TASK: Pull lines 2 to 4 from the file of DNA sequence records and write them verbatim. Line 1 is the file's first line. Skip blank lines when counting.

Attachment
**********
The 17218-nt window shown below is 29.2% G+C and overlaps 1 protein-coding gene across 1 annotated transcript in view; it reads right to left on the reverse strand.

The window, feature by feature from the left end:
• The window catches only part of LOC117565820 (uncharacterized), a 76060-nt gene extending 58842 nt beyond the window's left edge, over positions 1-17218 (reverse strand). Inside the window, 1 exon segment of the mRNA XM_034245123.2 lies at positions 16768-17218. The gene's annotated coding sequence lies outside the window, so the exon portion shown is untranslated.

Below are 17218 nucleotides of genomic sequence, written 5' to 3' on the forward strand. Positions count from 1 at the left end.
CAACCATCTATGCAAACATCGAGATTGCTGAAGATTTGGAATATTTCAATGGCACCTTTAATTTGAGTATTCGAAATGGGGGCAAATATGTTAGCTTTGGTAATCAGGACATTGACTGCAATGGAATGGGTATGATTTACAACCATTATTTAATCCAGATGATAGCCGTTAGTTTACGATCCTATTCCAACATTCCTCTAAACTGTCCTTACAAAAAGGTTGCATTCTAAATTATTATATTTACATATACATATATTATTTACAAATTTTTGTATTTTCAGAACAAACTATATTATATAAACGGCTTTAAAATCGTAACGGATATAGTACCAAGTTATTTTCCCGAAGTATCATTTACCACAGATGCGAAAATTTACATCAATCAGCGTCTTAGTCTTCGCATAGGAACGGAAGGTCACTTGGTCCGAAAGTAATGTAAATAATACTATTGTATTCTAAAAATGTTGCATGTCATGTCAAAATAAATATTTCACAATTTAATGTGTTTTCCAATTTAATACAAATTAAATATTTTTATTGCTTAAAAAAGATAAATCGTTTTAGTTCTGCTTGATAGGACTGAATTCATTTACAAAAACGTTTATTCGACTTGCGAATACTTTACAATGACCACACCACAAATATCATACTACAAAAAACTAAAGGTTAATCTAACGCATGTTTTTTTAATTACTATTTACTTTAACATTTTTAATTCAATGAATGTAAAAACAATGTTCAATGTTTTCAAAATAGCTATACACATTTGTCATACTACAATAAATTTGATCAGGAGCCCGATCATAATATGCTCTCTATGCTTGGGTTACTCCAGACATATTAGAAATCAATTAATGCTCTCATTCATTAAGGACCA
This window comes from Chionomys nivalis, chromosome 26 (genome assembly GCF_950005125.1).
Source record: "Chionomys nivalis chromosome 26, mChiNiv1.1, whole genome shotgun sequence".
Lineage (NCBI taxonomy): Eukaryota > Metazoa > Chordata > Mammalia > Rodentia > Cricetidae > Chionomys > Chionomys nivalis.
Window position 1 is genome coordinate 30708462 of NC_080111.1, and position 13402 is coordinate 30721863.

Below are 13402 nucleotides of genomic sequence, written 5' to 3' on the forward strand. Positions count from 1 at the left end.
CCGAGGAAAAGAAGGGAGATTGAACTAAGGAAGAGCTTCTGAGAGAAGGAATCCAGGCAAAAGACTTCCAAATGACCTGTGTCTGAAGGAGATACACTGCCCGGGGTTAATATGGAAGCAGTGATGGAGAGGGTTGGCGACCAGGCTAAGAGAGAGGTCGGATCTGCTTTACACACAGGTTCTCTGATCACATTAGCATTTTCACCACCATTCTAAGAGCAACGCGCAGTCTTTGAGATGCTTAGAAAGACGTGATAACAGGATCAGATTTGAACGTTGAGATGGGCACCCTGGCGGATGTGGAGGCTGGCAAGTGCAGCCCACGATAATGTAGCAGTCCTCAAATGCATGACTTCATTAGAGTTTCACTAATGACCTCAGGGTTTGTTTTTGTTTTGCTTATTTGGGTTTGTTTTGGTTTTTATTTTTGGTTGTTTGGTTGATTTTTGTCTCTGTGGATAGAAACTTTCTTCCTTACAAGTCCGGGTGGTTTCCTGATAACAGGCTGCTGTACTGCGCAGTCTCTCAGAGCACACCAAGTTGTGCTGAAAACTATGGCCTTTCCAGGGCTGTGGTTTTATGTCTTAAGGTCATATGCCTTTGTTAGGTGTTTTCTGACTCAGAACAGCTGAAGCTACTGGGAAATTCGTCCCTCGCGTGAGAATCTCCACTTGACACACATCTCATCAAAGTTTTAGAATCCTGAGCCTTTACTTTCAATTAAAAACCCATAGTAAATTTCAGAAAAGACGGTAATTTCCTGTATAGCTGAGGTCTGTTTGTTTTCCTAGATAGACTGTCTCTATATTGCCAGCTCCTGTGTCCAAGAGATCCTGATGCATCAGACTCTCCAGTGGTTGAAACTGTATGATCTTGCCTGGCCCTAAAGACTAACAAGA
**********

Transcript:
The window, feature by feature from the left end:
• The window catches only part of LOC117565820 (uncharacterized), a 76060-nt gene extending 58842 nt beyond the window's left edge, over positions 1-17218 (reverse strand). Inside the window, 1 exon segment of the mRNA XM_034245123.2 lies at positions 16768-17218. The gene's annotated coding sequence lies outside the window, so the exon portion shown is untranslated.

Below are 17218 nucleotides of genomic sequence, written 5' to 3' on the forward strand. Positions count from 1 at the left end.